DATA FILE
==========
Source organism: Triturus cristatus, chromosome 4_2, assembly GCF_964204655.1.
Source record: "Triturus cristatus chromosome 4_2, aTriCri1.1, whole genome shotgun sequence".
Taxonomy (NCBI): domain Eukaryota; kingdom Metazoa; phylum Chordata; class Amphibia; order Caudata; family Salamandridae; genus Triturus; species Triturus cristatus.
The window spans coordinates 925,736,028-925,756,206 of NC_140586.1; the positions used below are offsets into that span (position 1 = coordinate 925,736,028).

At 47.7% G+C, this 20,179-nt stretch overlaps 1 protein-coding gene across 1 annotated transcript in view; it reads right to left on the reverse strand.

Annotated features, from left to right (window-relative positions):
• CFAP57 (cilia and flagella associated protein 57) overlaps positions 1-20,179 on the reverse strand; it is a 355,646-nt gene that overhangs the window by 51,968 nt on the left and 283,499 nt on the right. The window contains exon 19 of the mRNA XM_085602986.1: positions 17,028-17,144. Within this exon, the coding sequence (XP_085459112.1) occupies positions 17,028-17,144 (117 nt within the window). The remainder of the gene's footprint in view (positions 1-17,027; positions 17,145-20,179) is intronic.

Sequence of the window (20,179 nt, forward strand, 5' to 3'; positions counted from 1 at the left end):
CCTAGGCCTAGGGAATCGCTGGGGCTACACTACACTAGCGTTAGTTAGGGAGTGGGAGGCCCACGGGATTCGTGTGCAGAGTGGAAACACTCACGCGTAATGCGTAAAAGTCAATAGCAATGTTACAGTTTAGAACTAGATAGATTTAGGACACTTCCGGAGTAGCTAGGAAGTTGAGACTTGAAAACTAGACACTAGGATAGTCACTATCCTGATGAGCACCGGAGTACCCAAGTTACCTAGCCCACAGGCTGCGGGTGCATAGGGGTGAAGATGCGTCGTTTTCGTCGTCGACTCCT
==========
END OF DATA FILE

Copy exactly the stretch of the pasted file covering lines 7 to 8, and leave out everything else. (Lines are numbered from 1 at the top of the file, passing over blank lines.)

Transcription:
• CFAP57 (cilia and flagella associated protein 57) overlaps positions 1-20,179 on the reverse strand; it is a 355,646-nt gene that overhangs the window by 51,968 nt on the left and 283,499 nt on the right. The window contains exon 19 of the mRNA XM_085602986.1: positions 17,028-17,144. Within this exon, the coding sequence (XP_085459112.1) occupies positions 17,028-17,144 (117 nt within the window). The remainder of the gene's footprint in view (positions 1-17,027; positions 17,145-20,179) is intronic.

Sequence of the window (20,179 nt, forward strand, 5' to 3'; positions counted from 1 at the left end):